Dean: I’m sorry boys, but that pig had some powerful friends.

Richard Nixon: (appearing out of nowhere) Oh you’ll pay, you’ll pay!!!

10. Sideshow Bob Perpetually Stepping on Rakes – Season 5, Episode 2: ‘Cape Feare’

Explanation is futile.


Thus, according to my calculations, The Simpsons is the greatest TV show ever (hardly a revelation), season 5 is the best season (with 3 entries in my list) and Homer is the show’s funniest character (as he features in almost all of the aforementioned moments).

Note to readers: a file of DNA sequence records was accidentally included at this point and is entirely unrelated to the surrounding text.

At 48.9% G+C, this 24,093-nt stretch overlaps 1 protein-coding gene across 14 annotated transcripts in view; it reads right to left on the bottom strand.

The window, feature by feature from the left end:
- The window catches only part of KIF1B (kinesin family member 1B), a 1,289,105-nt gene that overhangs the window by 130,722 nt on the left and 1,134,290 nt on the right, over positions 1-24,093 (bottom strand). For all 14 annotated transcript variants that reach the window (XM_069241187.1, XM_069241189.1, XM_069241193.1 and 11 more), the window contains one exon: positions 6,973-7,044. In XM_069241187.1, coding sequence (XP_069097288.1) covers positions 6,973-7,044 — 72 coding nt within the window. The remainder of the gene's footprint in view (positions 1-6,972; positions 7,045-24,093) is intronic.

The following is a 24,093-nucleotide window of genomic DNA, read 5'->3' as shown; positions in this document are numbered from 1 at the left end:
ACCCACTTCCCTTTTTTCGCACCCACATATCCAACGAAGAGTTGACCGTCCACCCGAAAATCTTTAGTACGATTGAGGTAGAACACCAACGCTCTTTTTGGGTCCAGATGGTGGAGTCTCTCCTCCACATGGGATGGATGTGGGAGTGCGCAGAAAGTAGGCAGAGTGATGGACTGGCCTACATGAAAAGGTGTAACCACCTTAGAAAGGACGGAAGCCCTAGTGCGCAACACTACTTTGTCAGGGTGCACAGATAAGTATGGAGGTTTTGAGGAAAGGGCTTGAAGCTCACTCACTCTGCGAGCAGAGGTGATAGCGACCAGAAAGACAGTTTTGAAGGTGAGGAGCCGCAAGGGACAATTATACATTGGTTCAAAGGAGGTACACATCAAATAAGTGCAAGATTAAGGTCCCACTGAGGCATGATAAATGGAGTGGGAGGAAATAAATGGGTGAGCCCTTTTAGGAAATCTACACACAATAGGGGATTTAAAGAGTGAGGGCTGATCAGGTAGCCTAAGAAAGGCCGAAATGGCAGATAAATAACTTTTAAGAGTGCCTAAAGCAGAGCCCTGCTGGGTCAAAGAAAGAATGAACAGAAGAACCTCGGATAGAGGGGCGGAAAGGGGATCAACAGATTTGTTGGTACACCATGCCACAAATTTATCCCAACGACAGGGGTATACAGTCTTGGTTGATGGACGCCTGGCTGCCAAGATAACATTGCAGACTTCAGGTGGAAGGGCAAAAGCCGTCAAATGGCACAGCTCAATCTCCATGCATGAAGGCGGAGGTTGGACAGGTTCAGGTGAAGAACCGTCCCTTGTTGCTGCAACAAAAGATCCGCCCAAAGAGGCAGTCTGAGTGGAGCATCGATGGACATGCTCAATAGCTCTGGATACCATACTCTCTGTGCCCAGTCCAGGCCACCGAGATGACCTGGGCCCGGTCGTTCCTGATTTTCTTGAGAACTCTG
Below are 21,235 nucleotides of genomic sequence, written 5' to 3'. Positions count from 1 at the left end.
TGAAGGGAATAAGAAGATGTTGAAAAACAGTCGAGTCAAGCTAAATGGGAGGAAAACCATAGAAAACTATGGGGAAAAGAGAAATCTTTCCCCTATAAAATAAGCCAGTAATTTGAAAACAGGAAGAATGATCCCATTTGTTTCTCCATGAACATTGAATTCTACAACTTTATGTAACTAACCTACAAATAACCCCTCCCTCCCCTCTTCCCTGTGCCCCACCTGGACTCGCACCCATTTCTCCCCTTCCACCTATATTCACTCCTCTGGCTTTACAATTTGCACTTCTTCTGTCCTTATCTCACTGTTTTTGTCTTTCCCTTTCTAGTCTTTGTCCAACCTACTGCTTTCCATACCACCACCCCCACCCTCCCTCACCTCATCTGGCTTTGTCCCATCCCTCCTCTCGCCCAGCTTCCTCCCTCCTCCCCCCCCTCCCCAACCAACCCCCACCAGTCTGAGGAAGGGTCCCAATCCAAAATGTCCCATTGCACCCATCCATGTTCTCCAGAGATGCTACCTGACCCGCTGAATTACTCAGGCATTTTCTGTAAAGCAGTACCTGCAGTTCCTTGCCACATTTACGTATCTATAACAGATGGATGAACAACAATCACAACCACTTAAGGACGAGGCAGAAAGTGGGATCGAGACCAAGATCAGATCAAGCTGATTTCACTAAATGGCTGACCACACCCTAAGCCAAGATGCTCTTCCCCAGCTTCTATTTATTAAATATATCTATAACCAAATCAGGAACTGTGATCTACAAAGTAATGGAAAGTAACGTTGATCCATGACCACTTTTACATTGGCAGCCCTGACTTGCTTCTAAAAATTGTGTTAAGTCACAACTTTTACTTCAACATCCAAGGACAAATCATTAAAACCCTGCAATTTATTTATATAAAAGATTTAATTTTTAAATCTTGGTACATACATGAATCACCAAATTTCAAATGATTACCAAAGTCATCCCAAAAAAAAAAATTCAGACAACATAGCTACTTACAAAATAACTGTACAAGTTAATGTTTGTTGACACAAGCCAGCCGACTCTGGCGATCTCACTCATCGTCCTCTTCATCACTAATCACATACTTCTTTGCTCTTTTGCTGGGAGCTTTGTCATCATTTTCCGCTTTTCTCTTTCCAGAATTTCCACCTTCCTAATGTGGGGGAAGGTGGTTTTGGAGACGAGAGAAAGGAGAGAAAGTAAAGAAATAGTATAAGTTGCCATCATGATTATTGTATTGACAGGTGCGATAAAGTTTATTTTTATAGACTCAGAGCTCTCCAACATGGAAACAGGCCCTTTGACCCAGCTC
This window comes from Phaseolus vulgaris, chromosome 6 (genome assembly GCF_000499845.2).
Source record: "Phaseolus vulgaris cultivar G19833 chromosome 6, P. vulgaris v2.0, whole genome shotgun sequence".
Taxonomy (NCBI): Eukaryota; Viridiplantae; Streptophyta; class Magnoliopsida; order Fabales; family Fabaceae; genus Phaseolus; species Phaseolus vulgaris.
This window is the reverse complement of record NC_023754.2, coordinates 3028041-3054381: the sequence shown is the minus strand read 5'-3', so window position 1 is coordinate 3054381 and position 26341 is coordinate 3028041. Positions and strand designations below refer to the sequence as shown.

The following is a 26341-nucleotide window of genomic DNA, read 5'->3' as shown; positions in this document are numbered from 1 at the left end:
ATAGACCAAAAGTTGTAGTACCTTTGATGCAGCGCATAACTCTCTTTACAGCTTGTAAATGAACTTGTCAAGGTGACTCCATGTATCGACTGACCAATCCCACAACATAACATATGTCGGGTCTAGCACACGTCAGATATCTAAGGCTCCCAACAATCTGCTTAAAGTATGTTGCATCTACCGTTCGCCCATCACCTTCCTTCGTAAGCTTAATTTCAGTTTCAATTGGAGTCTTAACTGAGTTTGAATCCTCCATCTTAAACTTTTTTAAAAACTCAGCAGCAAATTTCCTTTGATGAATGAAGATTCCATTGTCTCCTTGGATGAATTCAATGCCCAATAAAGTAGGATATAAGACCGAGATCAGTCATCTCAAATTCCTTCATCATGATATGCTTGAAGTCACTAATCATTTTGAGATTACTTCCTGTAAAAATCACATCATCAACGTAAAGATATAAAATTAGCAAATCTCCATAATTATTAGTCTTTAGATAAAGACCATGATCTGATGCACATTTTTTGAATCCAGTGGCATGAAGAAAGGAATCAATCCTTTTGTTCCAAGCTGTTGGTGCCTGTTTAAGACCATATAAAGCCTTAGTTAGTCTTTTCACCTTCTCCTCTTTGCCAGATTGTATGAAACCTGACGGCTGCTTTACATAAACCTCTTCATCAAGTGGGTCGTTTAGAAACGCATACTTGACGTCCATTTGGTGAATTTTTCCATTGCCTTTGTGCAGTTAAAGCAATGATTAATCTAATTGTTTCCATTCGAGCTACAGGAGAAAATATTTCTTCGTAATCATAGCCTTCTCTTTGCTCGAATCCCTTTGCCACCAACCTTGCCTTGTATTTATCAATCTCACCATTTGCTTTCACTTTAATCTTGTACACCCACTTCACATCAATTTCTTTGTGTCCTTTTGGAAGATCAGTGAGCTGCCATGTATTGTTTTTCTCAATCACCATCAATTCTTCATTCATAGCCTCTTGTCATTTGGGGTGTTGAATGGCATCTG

Anyway, as Bart might say: see you in the funny pages!

* In keeping with the sense of absurdity, here is video for all you Twin Peaks fans. It’s so funny that it deserves to be mentioned in the same blog as one dedicated to The Simpsons’ best bits. Spoiler alert btw.

* On a darker note, I recently went to the cinema to see Enter The Void and departed from the two-and-a-half-hour screening minus a soul. However, it’s one of those films that gets better every time you think about it and is well worth a look for anyone with a serious interest in cinema. Here are the near-infamous opening credits which only go some way towards preparing you for the stark intensity that follows.